George Lim SC
133 New Bridge Road
#19-09/10 Chinatown Point
+65 6533 2228

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George Lim was called to the Bar in 1981, and was appointed senior counsel in 2010. He was president of the Law Society of Singapore between 1998 and 1999, and currently chairs the Singapore International Mediation Centre. George is a highly sought-after mediator in commercial and cross-border disputes. He serves on the board of the International Mediation Institute, and is Singapore’s mediation consultant at UNCITRAL. George is the co-editor of Mediation in Singapore: A Practical Guide.

After years of practising litigation and arbitration, what inspired you to become a full-time mediator?

For over 30 years, I enjoyed being a litigator and arbitrator. The adrenaline flow when you win a case is something quite difficult to replicate! However, what troubled me was the fact that while I enjoyed my “wins”, the outcome of the adversarial process often did not address the real needs or interests of the parties. Furthermore, the process inevitably drew the parties apart and made their relationships worse. For me, mediation “humanises” the process. We help parties look for common ground, and fashion creative solutions based on their real needs and interests. After being involved in the mediation movement in Singapore for almost 20 years, it was time to practise what I preached on a full-time basis. I now mediate one or two cases a week; my wife says mediation has given me new goals and challenges in life.

How does your experience handling other forms of dispute resolution enhance your practice as a mediator?

Having such experience helps because it enables me to explain to parties their options, which form of dispute resolution is appropriate for their case, and why mediation is in most cases suitable. It also comes in useful when exploring a party’s best case (best alternative to a negotiated agreement, or BATNA) and worst case (worst alternative to a negotiated agreement, or WATNA).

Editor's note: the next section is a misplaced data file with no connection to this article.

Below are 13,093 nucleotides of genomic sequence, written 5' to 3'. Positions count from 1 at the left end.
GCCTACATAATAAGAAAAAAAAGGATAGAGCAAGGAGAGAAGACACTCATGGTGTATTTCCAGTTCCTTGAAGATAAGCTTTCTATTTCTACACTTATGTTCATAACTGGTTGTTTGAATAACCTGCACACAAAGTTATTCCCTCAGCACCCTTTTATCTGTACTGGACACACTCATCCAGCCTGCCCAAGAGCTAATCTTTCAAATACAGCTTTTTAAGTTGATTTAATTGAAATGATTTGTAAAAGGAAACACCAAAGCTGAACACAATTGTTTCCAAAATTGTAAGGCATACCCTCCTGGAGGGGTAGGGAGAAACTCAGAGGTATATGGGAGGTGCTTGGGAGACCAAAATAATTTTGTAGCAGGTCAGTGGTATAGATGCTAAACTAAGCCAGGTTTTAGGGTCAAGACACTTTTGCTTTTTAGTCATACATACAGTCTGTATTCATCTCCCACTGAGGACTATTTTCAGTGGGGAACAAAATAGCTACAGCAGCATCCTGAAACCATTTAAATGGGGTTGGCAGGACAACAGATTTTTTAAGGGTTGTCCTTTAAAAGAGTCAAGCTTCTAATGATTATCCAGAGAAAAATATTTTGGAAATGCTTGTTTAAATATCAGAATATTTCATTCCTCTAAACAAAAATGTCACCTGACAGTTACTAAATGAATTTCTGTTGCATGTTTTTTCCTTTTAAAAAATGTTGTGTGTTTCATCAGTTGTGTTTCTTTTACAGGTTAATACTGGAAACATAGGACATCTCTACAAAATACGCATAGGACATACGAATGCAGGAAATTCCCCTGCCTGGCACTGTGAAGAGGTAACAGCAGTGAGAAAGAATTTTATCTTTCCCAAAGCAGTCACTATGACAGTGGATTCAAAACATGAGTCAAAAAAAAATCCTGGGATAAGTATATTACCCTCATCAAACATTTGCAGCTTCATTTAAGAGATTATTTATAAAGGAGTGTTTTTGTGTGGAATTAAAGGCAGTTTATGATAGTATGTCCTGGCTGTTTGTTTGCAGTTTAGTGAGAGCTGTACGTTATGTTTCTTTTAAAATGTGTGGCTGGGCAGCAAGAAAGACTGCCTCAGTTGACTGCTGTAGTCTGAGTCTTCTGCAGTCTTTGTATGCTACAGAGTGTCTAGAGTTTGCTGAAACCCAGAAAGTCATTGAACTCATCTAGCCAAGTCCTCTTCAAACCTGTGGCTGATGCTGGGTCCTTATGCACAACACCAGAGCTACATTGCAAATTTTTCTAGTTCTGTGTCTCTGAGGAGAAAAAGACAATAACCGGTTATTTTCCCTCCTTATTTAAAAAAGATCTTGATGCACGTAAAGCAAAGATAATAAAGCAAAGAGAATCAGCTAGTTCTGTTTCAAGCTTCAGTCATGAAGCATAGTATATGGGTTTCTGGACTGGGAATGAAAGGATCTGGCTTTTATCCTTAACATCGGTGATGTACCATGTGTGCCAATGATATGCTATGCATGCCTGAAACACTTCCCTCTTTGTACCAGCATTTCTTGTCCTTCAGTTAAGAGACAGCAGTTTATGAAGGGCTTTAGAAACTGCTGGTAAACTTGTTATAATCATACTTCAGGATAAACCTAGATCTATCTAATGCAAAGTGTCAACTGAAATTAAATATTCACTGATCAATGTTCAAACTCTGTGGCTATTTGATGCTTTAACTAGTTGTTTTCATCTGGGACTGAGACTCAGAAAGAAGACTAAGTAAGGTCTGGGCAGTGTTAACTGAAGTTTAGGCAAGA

What do you enjoy most about practising mediation?

The satisfaction when parties shake hands at the end of a mediation, and thank you for your efforts. You know you have made a little difference in somebody’s life.

Recently, I conducted a mediation that involved a widow suing a corporation for negligence resulting in the death of her husband. It was very tense in the morning, with the widow venting her emotions and anger. But by the evening, we managed to work out settlement terms, which I thought were fair to the parties. After the settlement agreement was signed, the widow turned to the representatives of the corporation and thanked them for acting reasonably, and saving her the trauma and ordeal of a trial. Settling early gave her closure, and allowed her children and her to move on with their lives.

What would you say are the key advantages of mediation as a form of dispute resolution?

Mediation saves parties time and costs, and allows for creative solutions that match the interests of the parties. There is certainty of outcome, and sometimes, the chance for a better relationship.

Mediation is not just about settling a dispute, or clearing backlogs of cases. For me, it involves a change in mindset and culture; about getting society to learn to manage its disputes in a better and more peaceful manner.

Next year will see the introduction of the Singapore Convention on Mediation – how do you see this impacting the practice area?

I see the Singapore Convention on Mediation to be a huge game-changer. It will take a little while (just as the New York Convention did), but it will encourage more parties with cross-border disputes to attempt mediation. Mediation now has “teeth” as international commercial mediated settlements will now be enforceable under the Convention.